Laura Lynch
1958 – 22 Dec 2023
American country musician who was bassist and vocalist with The Dixie Chicks (now The Chicks) – the US’ best-selling all-woman band since Neilsen SoundScan began at the start of the Nineties . Lynch contributed to the band’s acclaimed albums, which have gone on to sell more than 30 million copies globally and have helped them to garner 13 Grammy Awards.

Lisandro Meza 
26 Sep 1937 – 23 Dec 2023
Colombian vocalist who also excelled as a performer on the accordion. Meza had a successful solo career, but earlier, in the Sixties, had also been part of the group, Los Corraleros de Majagual, popular in his country and other parts of South America.

Willie Ruff
1 Sep 1931 – 24 Dec 2023
US jazz artist, proficient in the double bass and French horn, who enjoyed a successful career in music whilst also serving in academia.

David Freeman
22 May 1939 – 25 Dec 2023
American music executive who in 1963 founded the County record label, which specialised in southern string band music, and then he set up retail and wholesale businesses for the bluegrass market. In 1978 he helped his associate Barry Poss to found the iconic bluegrass record label, Sugar Hill Records, while two years later he acquired pioneering bluegrass label, Rebel Records. Over all this time, Freeman became an authority on Bluegrass music and in 2002 he was inducted into the International Bluegrass Music Hall of Honour.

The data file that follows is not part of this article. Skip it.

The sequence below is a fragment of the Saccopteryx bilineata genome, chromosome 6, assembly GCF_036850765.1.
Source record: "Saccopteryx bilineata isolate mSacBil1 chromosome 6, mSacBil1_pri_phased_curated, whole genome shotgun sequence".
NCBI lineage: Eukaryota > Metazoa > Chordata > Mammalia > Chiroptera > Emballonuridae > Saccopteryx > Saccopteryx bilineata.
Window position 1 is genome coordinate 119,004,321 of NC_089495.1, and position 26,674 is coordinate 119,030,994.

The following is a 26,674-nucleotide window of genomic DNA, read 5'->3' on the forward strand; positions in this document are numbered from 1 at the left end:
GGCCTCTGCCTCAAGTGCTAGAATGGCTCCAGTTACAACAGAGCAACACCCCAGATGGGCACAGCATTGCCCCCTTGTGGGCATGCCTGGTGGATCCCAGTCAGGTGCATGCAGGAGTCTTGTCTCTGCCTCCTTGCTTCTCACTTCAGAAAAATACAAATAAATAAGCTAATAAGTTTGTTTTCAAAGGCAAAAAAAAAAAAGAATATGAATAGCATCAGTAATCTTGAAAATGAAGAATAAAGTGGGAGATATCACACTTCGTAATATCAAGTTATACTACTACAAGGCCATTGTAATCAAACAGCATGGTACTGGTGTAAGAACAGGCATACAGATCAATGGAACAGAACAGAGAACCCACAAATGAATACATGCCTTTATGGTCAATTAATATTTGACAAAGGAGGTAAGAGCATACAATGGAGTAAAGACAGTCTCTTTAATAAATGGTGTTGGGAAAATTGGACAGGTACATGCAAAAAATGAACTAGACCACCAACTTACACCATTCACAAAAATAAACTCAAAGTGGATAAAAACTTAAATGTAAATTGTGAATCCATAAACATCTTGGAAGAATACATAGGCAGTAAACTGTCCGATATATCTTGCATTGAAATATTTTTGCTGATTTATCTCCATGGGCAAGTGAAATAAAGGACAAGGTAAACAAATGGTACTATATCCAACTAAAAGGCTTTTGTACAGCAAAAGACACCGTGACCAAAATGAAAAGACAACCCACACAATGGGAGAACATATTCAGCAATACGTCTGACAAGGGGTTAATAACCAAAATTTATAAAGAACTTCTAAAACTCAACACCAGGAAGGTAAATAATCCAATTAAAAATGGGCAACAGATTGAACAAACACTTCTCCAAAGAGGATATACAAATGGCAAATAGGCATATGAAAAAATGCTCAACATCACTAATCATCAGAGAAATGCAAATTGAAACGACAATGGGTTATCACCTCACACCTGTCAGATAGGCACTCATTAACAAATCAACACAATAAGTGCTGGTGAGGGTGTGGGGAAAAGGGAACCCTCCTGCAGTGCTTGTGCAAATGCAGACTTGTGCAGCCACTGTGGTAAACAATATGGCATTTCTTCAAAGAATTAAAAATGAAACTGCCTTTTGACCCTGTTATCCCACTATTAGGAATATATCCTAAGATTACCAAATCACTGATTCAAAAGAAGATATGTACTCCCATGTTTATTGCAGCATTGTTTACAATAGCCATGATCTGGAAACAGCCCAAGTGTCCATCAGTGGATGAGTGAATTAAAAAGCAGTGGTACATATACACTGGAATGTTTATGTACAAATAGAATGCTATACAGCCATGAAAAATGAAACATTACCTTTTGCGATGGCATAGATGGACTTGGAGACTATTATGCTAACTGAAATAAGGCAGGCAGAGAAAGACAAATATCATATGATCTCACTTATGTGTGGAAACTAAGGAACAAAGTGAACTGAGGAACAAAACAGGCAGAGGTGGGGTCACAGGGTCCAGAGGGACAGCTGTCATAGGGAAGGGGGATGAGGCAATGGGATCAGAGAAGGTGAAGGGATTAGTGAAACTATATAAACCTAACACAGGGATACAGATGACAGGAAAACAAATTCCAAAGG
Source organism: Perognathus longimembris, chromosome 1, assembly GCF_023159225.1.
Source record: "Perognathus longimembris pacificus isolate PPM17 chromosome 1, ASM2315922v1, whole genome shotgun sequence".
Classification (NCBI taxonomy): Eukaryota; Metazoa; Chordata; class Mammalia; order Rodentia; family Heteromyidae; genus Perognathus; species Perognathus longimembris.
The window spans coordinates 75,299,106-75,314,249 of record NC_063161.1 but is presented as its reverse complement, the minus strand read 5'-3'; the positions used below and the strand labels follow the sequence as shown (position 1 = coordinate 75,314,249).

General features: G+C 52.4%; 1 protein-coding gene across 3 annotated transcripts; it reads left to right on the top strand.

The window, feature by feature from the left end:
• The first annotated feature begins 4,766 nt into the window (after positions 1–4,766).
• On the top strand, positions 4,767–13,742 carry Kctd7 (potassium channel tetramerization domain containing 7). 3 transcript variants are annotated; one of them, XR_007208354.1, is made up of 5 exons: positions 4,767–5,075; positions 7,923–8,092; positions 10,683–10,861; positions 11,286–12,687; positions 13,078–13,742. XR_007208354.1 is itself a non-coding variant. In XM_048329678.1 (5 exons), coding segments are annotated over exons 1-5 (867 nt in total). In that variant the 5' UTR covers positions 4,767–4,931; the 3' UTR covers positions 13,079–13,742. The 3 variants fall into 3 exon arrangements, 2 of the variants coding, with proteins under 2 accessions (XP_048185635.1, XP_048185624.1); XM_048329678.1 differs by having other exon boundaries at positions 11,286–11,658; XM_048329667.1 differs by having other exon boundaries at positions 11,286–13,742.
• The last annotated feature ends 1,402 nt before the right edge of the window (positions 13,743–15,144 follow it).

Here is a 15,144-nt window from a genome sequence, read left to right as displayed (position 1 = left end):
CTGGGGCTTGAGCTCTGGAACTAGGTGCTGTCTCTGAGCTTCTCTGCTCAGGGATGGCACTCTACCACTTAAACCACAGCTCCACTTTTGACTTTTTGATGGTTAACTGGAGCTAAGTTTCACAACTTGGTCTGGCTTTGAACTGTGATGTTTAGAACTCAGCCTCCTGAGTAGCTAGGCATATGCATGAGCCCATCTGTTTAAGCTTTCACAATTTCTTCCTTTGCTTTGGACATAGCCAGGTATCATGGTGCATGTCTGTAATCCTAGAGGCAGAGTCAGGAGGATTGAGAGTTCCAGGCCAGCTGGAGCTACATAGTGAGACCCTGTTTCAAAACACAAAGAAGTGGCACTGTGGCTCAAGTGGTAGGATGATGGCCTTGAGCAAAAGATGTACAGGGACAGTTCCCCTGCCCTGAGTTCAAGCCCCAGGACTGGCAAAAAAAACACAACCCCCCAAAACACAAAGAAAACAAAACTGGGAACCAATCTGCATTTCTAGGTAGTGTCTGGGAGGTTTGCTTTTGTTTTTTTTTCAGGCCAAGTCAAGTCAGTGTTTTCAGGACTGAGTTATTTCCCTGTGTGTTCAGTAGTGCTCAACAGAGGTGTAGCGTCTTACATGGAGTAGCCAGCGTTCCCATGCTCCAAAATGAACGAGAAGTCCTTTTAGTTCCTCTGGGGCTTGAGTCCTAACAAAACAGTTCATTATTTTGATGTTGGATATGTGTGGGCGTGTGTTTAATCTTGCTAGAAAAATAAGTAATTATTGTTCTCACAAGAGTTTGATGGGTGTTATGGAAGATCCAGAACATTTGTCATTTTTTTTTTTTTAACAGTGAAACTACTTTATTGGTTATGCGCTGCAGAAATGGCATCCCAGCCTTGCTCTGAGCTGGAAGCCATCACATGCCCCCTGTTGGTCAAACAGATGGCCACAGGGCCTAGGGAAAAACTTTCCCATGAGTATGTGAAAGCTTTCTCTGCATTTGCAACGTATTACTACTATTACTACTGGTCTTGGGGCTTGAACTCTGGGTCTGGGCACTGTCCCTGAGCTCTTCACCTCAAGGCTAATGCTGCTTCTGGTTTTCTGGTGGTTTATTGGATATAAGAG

Rak Sanghvi
Apr 1967 – 25 Dec 2023
British music executive who worked in music publishing for more than 25 years, including serving as MD of Sony/ATV Music Publishing UK, during which time its signings and roster included Ed Sheeran, Robert Plant, Noel Gallagher, Gary Barlow, Jessie J and Rudimental. He became MD of Spirit B-Unique in 2015, rising to the position of Spirit Music Group’s Global President and overseeing a roster that included James Bay, John Newman and Snow Patrol member and Ed Sheeran collaborator Johnny McDaid. He left Spirit in 2022, then worked as a consultant across music publishing.

Tom Smothers
2 Feb 1937 – 26 Dec 2023
US all-round artist, primarily known as a comedian and actor, but also regarded as a musician, including as part of the musical comedy duo, the Smothers Brothers. On one of their TV shows, Smothers famously co-performed Give Peace a Chance with John Lennon.

Rudy Flores
1948 – 26 Dec 2023
American Latino musician who performed with the Mexican grupero band, Los Humildes – popular on both sides of the border, earning a Grammy nomination in 1986 for their acclaimed album, 13 Aniversario.

Tim Tuer
11 Jan 1961 – 26 Dec 2023
British recorded music commercial executive, who worked at a number of record companies and their labels over a number of years, including Warmer Music and Polygram/Phonogram.